Press Release: Plan to Launch Global Network for Southern NGOs
New York, June 8, 2015 – by Niamh Brannigan
Network to Help Raise Voice of Southern Actors Vital to Aid Efforts
Plans to establish the first ever Global Network of Southern Non-Government Organizations (SNGOs) have officially been endorsed by leading SNGOs, at a side-event which took place during the Global Forum for Improving Humanitarian Action in New York last week.
Adeso Executive Director Degan Ali, one of the network’s leading proponents, said,
“We are extremely excited about this development. The purpose of the network will be to provide a platform for strengthening the collective influence of SNGOs in humanitarian response, recovery and resilience building.”
“Over the next few weeks the steering committee will be formalized and organizations will be invited to join working groups to decide upon the membership criteria, the governance structure, resourcing and activities. Further consultations will be held in different regions of the world to engage other SNGOs to widen network representation,” she said.
The announcement comes just a week after a report commissioned by Adeso revealed an escalating sense of frustration on the part of SNGOs, who – despite playing a vital role in responding to many emergencies – still find themselves with little control over how humanitarian, recovery, and resilience efforts are managed in their countries and regions.
Support for a global network for SNGOs that would help strengthen and focus capacity building efforts, enable mutual learning, advance advocacy, and help channel more funds to southern actors, has been gaining momentum in recent years.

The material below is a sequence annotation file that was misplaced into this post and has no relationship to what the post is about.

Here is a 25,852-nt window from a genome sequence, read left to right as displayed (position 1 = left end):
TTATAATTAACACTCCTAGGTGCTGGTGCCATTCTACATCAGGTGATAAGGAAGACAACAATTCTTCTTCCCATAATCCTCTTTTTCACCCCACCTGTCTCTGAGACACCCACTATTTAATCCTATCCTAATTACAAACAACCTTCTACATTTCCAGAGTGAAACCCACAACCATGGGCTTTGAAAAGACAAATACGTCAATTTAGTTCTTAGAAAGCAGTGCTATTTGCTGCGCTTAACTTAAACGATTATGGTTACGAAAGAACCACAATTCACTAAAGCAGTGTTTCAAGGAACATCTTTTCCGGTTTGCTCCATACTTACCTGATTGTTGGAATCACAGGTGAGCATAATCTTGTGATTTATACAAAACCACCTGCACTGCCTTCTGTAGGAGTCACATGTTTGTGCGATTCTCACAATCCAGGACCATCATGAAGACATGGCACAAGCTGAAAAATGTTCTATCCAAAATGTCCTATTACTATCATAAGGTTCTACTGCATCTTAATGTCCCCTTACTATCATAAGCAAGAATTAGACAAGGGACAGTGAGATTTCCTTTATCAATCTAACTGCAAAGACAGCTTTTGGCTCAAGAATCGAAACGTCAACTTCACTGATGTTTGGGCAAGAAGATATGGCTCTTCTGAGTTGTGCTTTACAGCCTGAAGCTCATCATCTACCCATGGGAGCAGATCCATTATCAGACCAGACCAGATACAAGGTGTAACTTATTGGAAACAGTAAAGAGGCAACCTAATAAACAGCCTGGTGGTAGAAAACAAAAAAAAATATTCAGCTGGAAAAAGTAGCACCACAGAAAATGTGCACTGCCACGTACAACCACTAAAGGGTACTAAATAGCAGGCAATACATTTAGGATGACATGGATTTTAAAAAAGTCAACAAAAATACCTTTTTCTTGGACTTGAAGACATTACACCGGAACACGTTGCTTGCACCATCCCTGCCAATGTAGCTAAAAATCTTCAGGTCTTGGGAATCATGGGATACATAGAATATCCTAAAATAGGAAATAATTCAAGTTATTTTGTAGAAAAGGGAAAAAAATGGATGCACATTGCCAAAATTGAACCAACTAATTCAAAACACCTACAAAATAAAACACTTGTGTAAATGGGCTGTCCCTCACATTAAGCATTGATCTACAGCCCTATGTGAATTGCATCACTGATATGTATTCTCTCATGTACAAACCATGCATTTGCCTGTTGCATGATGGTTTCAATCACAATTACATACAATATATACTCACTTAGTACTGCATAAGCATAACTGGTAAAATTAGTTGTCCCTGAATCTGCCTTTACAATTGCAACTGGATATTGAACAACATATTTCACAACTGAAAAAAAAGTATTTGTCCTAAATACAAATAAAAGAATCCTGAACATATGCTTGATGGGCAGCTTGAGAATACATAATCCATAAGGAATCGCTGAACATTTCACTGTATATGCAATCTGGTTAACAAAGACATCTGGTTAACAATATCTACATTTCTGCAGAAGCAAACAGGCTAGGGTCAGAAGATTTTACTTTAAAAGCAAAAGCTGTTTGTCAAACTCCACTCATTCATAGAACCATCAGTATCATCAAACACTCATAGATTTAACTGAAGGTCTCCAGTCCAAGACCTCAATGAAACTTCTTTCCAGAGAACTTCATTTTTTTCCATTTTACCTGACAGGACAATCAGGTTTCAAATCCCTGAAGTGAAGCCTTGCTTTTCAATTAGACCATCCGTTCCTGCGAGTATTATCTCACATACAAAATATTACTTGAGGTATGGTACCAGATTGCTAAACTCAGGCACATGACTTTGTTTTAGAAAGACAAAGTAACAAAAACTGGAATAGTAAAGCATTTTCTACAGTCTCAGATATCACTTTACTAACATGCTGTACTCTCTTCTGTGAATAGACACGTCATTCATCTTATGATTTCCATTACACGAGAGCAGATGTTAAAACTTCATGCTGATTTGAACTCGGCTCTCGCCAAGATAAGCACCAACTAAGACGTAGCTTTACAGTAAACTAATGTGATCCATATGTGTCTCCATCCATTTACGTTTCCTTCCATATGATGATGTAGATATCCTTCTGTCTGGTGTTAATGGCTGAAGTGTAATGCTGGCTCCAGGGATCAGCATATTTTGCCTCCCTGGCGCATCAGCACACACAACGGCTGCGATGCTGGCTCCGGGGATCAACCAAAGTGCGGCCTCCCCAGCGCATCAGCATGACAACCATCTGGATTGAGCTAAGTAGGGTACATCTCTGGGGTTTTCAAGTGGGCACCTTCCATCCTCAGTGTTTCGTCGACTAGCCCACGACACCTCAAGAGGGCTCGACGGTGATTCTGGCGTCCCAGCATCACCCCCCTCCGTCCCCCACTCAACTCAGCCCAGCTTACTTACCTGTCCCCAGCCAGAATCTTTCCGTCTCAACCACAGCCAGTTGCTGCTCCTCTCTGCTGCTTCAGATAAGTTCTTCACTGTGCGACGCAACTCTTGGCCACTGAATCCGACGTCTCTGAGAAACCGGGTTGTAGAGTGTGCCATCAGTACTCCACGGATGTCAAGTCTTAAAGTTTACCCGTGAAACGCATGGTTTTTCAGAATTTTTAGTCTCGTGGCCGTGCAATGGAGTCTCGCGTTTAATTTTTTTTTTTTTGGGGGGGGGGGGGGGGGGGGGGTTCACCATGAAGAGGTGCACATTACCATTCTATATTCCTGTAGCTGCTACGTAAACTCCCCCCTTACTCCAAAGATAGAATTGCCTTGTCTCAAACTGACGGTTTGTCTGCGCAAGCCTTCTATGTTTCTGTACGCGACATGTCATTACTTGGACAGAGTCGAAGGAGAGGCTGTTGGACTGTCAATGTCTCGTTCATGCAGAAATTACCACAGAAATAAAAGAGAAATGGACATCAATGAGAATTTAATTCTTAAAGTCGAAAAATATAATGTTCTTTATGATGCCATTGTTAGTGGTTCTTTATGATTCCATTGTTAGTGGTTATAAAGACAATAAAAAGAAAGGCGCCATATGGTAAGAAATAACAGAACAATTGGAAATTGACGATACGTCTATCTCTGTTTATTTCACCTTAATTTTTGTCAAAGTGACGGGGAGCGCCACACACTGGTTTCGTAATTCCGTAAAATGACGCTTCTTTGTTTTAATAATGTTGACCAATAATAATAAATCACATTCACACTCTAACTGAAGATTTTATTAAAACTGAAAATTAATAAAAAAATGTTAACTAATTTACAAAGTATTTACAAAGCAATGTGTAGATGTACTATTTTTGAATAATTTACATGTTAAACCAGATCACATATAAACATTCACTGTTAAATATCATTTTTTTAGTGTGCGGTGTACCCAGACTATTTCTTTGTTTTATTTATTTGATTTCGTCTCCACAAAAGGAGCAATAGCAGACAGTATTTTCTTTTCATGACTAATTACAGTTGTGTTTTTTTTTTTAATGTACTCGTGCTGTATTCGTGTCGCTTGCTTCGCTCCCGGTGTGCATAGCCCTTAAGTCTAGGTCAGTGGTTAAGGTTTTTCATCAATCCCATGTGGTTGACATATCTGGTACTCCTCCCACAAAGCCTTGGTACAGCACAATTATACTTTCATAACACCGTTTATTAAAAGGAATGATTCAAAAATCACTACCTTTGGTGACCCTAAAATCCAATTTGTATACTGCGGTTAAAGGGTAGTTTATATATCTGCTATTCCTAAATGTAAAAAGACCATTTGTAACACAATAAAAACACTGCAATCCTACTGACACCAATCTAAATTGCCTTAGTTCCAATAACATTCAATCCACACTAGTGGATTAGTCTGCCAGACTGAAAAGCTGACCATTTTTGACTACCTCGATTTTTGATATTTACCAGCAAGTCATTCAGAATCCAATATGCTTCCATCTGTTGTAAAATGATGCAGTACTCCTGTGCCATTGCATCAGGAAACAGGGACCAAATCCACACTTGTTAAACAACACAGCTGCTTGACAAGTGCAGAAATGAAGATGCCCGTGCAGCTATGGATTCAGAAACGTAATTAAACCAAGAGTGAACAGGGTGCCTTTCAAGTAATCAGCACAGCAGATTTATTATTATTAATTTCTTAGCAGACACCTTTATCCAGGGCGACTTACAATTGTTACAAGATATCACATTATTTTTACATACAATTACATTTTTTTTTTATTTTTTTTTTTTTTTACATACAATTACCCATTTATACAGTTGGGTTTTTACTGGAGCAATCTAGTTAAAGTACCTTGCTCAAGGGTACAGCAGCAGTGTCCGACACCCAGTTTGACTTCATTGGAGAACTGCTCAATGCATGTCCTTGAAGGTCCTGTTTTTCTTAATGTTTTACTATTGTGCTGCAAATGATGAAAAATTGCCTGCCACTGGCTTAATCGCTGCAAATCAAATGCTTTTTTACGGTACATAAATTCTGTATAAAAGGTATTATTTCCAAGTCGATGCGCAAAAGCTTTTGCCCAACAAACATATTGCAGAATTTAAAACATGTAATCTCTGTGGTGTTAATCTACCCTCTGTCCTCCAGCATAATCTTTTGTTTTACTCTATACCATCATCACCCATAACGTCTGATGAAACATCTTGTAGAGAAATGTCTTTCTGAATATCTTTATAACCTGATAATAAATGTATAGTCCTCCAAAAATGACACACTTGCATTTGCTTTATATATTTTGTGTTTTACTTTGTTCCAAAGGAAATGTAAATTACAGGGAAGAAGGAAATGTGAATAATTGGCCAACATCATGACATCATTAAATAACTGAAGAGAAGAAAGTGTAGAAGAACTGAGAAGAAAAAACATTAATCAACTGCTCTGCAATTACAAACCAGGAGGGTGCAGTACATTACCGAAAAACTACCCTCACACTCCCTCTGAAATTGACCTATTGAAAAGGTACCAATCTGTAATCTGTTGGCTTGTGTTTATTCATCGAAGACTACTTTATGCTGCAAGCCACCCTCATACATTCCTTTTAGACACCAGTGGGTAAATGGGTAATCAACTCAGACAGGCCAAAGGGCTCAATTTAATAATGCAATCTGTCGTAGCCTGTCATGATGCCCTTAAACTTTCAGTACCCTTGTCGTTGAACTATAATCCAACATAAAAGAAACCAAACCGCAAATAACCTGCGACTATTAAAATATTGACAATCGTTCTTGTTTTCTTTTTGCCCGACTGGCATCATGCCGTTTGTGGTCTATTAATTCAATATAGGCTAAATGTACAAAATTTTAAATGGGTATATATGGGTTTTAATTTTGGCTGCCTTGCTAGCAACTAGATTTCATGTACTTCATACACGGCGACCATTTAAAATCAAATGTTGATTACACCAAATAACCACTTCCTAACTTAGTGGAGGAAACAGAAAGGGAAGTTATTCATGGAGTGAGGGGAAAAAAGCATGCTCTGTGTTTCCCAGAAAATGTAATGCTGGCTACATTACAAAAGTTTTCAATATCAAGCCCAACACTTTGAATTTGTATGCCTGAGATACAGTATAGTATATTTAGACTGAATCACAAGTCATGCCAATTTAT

Coastal Association for Social Transformation Trust (COAST) , Executive Director, Rezaul Karim Chowdhury, said,
“A Southern NGO network is imperative to bringing the southern community voice to international policy discourse, and to correcting the power imbalance in humanitarian aid efforts.”
Peoples Disaster Risk Reduction Network Executive Director, Estaban Masagca, said,
”The establishment of a global network through which SNGOs can voice their concerns, share their invaluable experiences, and express their views on a global stage is long overdue.”
“Time and again – and as recently as the disasters in Nepal – we see how indispensable local and national actors are to emergency responses. It is time we spoke in unison about the changes that are required to improve the current aid system, and put affected populations at the center.”
Among the organizations present during the consultations, as well as those who have pledged their support for the network are, SEEDS India, COAST, Community World Service Asia, People’s Disaster Risk Reduction Network, Adeso, Africa Humanitarian Action, MERCY Malaysia, Center of Resilient Development Kathmandu, The Indonesian Society for Disaster Management, and the Center for Disaster Preparedness Foundation.
Notes to Editors:
Please download the SNGO full report here:
Interviews: To interview Degan Ali, Adeso Executive Director; Smruti Patel, Network Advisor; or COAST Executive Director Rezaul Karim Chowdhuryplease contact email@example.com or call
Note to the editors:
The Network will bring together leaders from various SNGOs and would focus on achieving the following outcomes:
- Enhanced policy-level and operational collaboration between SNGOs, including networking and communication activities.
- Securing predictable and sustainable capacity development resources for members.
- Playing a representative role in humanitarian advocacy and policy debates, on part with INGOs and UN agencies.
- Strengthening the contribution of SNGOs to research and the humanitarian evidence-base.
- Managing a pooled funding mechanism to provide members with a rapid response fund and help them establish a track record of grant management and implementation.
Adeso is an African founded and led humanitarian and development organization based in Nairobi, Kenya and with operations in Kenya, South Sudan and Somalia. We work to prevent, manage, and overcome situations that threaten the environmental, social, and financial well being of African communities.